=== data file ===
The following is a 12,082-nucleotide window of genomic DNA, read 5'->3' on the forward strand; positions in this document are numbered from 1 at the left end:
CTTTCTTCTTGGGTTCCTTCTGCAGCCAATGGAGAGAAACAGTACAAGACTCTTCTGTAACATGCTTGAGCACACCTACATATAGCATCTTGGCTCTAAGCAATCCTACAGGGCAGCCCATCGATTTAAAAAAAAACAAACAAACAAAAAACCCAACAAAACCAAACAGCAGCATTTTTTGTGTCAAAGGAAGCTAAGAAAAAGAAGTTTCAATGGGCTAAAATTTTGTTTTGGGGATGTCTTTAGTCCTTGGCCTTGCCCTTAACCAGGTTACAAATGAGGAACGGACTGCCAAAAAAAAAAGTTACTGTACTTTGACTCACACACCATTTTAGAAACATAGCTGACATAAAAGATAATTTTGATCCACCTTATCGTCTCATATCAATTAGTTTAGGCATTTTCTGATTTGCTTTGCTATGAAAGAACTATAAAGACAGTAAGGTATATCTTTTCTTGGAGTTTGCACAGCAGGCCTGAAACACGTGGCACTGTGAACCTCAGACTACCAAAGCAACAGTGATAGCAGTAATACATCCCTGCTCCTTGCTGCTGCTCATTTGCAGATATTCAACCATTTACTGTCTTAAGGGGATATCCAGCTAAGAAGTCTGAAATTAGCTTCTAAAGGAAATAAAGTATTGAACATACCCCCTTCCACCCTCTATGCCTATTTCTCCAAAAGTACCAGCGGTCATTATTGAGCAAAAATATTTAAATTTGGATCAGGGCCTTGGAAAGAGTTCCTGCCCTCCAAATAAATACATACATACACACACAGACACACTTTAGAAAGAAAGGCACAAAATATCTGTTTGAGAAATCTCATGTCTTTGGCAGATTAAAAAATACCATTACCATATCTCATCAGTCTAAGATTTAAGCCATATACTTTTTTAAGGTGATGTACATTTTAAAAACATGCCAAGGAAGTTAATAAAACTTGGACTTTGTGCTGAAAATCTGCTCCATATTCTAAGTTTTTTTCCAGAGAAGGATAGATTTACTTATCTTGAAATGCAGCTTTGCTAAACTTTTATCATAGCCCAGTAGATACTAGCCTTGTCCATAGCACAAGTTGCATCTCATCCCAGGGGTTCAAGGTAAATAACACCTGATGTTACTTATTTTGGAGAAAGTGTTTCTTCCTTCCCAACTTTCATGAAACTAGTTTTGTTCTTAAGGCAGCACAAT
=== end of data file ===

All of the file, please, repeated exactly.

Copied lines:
The following is a 12,082-nucleotide window of genomic DNA, read 5'->3' on the forward strand; positions in this document are numbered from 1 at the left end:
CTTTCTTCTTGGGTTCCTTCTGCAGCCAATGGAGAGAAACAGTACAAGACTCTTCTGTAACATGCTTGAGCACACCTACATATAGCATCTTGGCTCTAAGCAATCCTACAGGGCAGCCCATCGATTTAAAAAAAAACAAACAAACAAAAAACCCAACAAAACCAAACAGCAGCATTTTTTGTGTCAAAGGAAGCTAAGAAAAAGAAGTTTCAATGGGCTAAAATTTTGTTTTGGGGATGTCTTTAGTCCTTGGCCTTGCCCTTAACCAGGTTACAAATGAGGAACGGACTGCCAAAAAAAAAAGTTACTGTACTTTGACTCACACACCATTTTAGAAACATAGCTGACATAAAAGATAATTTTGATCCACCTTATCGTCTCATATCAATTAGTTTAGGCATTTTCTGATTTGCTTTGCTATGAAAGAACTATAAAGACAGTAAGGTATATCTTTTCTTGGAGTTTGCACAGCAGGCCTGAAACACGTGGCACTGTGAACCTCAGACTACCAAAGCAACAGTGATAGCAGTAATACATCCCTGCTCCTTGCTGCTGCTCATTTGCAGATATTCAACCATTTACTGTCTTAAGGGGATATCCAGCTAAGAAGTCTGAAATTAGCTTCTAAAGGAAATAAAGTATTGAACATACCCCCTTCCACCCTCTATGCCTATTTCTCCAAAAGTACCAGCGGTCATTATTGAGCAAAAATATTTAAATTTGGATCAGGGCCTTGGAAAGAGTTCCTGCCCTCCAAATAAATACATACATACACACACAGACACACTTTAGAAAGAAAGGCACAAAATATCTGTTTGAGAAATCTCATGTCTTTGGCAGATTAAAAAATACCATTACCATATCTCATCAGTCTAAGATTTAAGCCATATACTTTTTTAAGGTGATGTACATTTTAAAAACATGCCAAGGAAGTTAATAAAACTTGGACTTTGTGCTGAAAATCTGCTCCATATTCTAAGTTTTTTTCCAGAGAAGGATAGATTTACTTATCTTGAAATGCAGCTTTGCTAAACTTTTATCATAGCCCAGTAGATACTAGCCTTGTCCATAGCACAAGTTGCATCTCATCCCAGGGGTTCAAGGTAAATAACACCTGATGTTACTTATTTTGGAGAAAGTGTTTCTTCCTTCCCAACTTTCATGAAACTAGTTTTGTTCTTAAGGCAGCACAAT